quality supplements

Always Authentic Products

Quality: Always Authentic Products

by Fullscript


A common concern when buying supplements online is that what’s in the bottle doesn’t match what’s written on the outside of the bottle. Notably, the New York attorney general sent cease and desist letters to prominent retailers in early 2015 due to many of their products not containing the ingredients that were listed on the label or that the the quantities listed were inaccurate.

At Fullscript, we help practitioners and patients by taking away that worry about counterfeit products.

We take quality very seriously. Not only are the products that we add to our catalog certified GMP, but we ensure that all products on the Fullscript platform are authentic. They are what they say they are. We can guarantee this because we work directly with manufacturers or approved suppliers. We also make sure that we store and ship products according to manufacturer’s instructions so you’re getting the experience you’ve come to expect from the brands you trust.

Why is this important to you?

As a practitioner working with Fullscript, you never have to worry about whether you are sending your patient a prescription that is different than what you intended.

As a patient receiving a Fullscript prescription, you never have to worry about whether the products you purchased are different than the those recommended to you by your practitioner.

With Fullscript, you’re always using AUTHENTIC products.

Practitioners can prescribe confidently, and patients can purchase with confidence.

This is the Fullscript advantage.


GMP supplements

What is GMP and Why is it Important?

What is GMP and Why is it Important?


Dietary Supplements Good Manufacturing Practices (DS GMP) are checks and measures to ensure that the supplements that you use in your practice are authentic (they are what they say they are). These standards provide assurance supplements are free from contamination and impurities.

You wouldn’t find it acceptable to buy apple juice at the store, only to find that it’s not actually apples in the juice or it contained dirt, would you? Good Manufacturing Practices are the first step towards making sure that supplements are authentic and have no contaminants.

There are 4 categories of good manufacturing practices. Companies must demonstrate compliance in each of the following categories in order to be labelled GMP:

  1. Places – ensures that the location where products are manufactured and stored is clean
  2. People – ensures that employees know proper cleanliness and safety processes.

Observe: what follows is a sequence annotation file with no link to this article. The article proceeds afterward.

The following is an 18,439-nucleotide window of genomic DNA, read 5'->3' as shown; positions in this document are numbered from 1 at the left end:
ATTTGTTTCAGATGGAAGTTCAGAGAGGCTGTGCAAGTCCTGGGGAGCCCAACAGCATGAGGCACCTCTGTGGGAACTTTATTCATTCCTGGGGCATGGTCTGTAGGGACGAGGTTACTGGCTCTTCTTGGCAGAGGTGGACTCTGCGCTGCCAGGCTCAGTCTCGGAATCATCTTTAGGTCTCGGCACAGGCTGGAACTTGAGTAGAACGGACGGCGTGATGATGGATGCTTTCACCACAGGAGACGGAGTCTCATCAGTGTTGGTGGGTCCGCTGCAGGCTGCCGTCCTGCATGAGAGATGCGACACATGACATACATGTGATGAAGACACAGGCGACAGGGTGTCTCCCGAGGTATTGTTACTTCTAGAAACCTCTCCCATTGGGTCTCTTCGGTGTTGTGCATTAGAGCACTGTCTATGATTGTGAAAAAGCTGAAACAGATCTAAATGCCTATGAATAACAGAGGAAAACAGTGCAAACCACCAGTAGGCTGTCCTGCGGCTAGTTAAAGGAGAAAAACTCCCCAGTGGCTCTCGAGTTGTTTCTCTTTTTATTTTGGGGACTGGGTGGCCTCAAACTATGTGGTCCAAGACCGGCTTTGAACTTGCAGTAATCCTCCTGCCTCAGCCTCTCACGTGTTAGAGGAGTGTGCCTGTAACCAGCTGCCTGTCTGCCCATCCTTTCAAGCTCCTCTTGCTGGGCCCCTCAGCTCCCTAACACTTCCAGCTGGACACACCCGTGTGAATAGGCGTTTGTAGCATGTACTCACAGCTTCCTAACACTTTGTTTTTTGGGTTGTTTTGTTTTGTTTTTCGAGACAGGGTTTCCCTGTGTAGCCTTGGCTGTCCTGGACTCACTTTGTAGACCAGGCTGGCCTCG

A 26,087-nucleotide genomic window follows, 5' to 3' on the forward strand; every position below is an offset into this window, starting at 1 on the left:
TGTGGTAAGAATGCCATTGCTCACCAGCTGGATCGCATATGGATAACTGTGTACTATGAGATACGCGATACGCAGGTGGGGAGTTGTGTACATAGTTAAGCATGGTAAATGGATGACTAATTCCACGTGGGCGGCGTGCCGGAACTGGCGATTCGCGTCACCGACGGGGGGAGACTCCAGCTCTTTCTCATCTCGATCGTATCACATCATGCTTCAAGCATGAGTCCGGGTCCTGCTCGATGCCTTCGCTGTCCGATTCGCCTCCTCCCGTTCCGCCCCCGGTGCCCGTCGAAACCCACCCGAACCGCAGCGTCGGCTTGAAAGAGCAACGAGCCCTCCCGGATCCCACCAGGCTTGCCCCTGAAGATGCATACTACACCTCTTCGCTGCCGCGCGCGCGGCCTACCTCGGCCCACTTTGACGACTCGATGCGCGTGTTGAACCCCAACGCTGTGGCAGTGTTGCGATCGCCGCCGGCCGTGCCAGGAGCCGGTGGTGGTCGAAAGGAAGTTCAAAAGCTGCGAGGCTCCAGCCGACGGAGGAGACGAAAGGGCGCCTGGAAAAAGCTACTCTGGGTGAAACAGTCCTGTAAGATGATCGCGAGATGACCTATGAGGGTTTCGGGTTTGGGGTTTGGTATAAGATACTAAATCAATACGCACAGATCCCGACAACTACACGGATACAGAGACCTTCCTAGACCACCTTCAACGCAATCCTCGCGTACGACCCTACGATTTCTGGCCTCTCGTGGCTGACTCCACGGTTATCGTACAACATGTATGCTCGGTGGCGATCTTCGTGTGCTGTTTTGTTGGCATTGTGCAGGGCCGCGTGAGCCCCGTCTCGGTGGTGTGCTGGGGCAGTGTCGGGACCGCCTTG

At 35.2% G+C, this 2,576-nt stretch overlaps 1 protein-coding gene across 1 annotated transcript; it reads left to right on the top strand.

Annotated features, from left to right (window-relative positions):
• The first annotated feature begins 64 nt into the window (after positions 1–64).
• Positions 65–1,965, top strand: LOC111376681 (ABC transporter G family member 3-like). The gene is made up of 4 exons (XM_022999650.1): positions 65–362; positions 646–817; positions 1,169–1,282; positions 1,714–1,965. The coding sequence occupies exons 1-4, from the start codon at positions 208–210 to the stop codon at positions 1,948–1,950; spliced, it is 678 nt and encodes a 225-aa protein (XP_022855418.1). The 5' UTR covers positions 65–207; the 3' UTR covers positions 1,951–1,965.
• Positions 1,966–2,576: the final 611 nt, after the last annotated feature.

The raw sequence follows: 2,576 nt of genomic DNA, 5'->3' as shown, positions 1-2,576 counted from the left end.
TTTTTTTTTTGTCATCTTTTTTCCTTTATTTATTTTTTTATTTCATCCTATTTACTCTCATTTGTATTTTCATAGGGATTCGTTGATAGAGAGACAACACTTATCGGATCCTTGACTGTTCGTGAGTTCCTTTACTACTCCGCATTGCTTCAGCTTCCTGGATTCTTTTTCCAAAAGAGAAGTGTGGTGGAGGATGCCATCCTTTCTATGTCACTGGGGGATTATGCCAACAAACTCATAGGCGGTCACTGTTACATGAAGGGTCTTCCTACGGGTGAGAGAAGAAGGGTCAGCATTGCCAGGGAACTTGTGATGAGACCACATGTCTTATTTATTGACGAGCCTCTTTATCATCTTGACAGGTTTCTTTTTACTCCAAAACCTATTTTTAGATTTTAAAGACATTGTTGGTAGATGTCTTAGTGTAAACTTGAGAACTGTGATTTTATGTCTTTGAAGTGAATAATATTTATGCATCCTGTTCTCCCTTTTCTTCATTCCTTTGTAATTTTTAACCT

3. Processes – ensures that there are consistent operations to provide authenticity and safety.
  4. Products – ensures that products are checked throughout manufacturing, storage, and delivery for authenticity, safety, and accuracy.

If a supplement manufacturer meets GMP standards, they will have the cGMP designation (Current Good Manufacturing Practices)

Any manufacturers that get added to the Fullscript catalog in the US and Canada are cGMP, so you can have confidence that any products you recommend for your patients on Fullscript are authentic, have been monitored to guarantee no contamination, and have been manufactured in a consistent/safe fashion!

For more information about Good Manufacturing Practices, click the following links:


patient compliance

5 Ways to Improve Treatment Plan Compliance

5 Ways to Improve Treatment Plan Compliance


Patient compliance is an important part of any therapeutic relationship and understanding how to improve the chance that patients follow through on your recommendations can be an easy way to improve patient outcomes.

A recent study by Laugesen, Hassanein and Yuan outlined 5 main reasons that patients aren’t compliant with recommendations from their practitioners.

    1. Principal Agent Theory
      • The power imbalance between a practitioner and a patient can be difficult to surmount.
      • Patients often don’t trust that practitioners have their best interests at heart, even after they have seen the practitioner for a visit.
    2. Internet health information quantity and difficulty assessing quality
      • The availability and ease of understanding  online health information has made it extremely common that patients have some base knowledge about their health condition. Occasionally, patients can believe that the information they know was found from a source of higher quality than what their practitioner is providing them.
    3. Poor practitioner communication skills and confidence
      • Poor communication skills and lack of practitioner confidence can be significant barriers to compliance.
    4. Poor patient-practitioner concordance